A concealed technique to use for in-fighting, is the jab with the tip of the sai from the basic grip. This of course, only works when the Sai length extends past the elbow.
Many modern martial arts practitioners assert that because of their winged structure they were used to block bo. While these assertions might be technically feasible, the range and momentum generated by the longer weapon would make sai a risky defense. Sensei Oshiro believes that sai were generally used in a “first strike” or surprise movement. The winged shape of the sai increases it versatility and enables a wide variety of striking techniques.
There is also evidence that use of the sai was integrated more widely into the Okinawans’ martial arts practice and used to augment other disciplines. Many Okinawan martial arts reference books speak of the sai being used for “hojo undo” or endurance training. While it is possible that the native martial artists used these heavy sai for fighting, it is more probable that they were training tools used for developing arm and wrist strength. Similar to swinging a weighted bat in baseball batting practice, the benefits from this type of training would improve not only their sai strikes, but carry over into their karate and bo training as well.
The Sai in Modern Martial Arts Practice
The sai have been practiced for many years in Okinawa, but it was very individual practice. Because the sai were used primarily for self defense, they were not systematically taught as a separate martial arts style. Each person would have their own places to carry and hide their sai and developed their own favored techniques. Thus we find that sai does not have as documented a tradition in Okinawan martial arts culture as either the bo or karate. The “traditional” sai kata practiced today are of relatively recent invention.
If the above comments are reasonably “accurate”, where does that leave modern martial artists as they consider their practice of the sai and its place in Okinawan kobudo tradition? While the sai do not have as long a kata’s history as the bo Sensei Oshiro feels that they are very beneficial for modern budoka to study.
Starting with basic techniques, today’s practitioners can study how to grip the sai, how to use their wrist in flipping the sai and developing a stronger strike. Modern students should spend long hours building up their striking speed and capabilities. As Sensei Oshiro constantly admonishes his own students, “when you swing the sai, you should always cut the air. Swing fast, but never let your arms move outside the scope of your body. Basically, you should always try to reach longer when you swing. In advanced forms you should recoil after your strike, hiding your sai and preparing for the next movement.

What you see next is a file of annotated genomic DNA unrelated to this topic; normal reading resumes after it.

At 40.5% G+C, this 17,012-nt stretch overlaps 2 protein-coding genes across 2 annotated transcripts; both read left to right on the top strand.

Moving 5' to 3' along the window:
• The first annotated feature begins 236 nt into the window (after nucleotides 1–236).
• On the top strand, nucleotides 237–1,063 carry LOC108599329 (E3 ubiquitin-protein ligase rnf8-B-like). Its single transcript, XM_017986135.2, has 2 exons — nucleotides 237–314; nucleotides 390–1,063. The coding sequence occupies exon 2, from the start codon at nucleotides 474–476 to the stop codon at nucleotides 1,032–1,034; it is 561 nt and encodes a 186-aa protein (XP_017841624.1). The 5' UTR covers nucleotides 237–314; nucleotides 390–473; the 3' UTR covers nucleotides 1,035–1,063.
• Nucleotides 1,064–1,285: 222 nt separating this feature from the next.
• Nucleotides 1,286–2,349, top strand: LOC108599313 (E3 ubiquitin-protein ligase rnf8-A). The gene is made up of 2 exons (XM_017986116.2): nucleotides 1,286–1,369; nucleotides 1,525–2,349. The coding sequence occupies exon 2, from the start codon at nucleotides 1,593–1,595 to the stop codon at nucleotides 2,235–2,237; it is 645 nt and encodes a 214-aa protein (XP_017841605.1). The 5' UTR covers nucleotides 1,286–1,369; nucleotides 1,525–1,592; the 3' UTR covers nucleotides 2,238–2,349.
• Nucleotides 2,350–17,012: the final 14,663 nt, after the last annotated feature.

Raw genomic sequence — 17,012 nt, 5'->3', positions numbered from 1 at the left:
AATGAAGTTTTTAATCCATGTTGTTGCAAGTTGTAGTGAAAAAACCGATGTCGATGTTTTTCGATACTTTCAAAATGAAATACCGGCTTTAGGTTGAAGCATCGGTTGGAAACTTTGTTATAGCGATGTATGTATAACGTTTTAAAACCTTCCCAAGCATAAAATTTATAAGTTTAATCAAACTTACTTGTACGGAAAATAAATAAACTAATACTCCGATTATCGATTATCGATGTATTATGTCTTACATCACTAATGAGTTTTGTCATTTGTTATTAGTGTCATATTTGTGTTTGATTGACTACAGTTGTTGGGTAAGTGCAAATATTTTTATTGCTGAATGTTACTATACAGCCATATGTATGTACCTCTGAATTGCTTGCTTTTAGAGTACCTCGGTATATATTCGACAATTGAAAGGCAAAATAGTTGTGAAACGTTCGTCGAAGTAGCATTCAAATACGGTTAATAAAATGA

With kihon movements for the sai, it is perfectly appropriate for beginners to move each arm sequentially, first one side then the other. But in more advanced technique both the right and left sai should be used in tandem, flowing from one “waza” to the next. “Of course”, says Sensei Oshiro, “when you complete a certain combination or series of techniques, you must use kime, or focus”.
Consistent with the sai’s history as “kakushi buki”, modern practitioners should try to initiate their strikes right from where their hands are without too much setting or winding-up. Also they should not let the tine of the sai separate from their forearm as they prepare to strike, giving away the position of the sai and telegraphing their intended movement to their opponent.
Because of the sai’s short range, footwork is critical to the proper use of this weapon. Learning how to move in and out dynamically and how to change sides and angles will provide the modern sai student with many hours of challenging practice. Footwork, hip movement, and the upper body should all be integrated for maximum power and effect. Well founded sai kata should incorporate this elements. Look for a combination of basic and advanced technique in your katas.
The art and practice of the Okinawan sai has a long yet murky history. Inspite of the fact that our current understanding of the origins of the sai is not definitive, the practice of the sai can provide today’s martial artists with a chance to look back to the “old ways” and flavor their modern training with a taste of earlier Okinawa….
by Toshihiro Oshiro and William H. Haff
The research for this article is based on Sensei Oshiro’s own experience, the oral traditions passed along by his teachers, and from the following texts:
Okinawa No Rekishi by Eisho Miyagi (1968)
Okinawa Ken No Rekishi by Keiji Shinzato, Tomoaki Taminato, Seitaku Kinjo (1972)
Shijitsu To Dento O Kokoru Okinawa No Karate-Do by Shoshin Nagamine (1975)
Okinawa No Dento Kobudo by Masahiro Nakamoto (1983)
Taidan-Kindai Karate-Do No Rekishi O Kataru by Shinkin Gima, Ryozo Fujiwara (1986)
Karate No Rekishi by Tokumasa Miyagi (1987)
Ryukyu Ohkoku by Kurakichi Takara (1990)
Ryukyu Bojutsu by Katsumi Murakami (1992)
Ryukyu Oh-koku No Jidai by Okinawa Kokusai Daigaku Kokai Koza Iinkai (1994)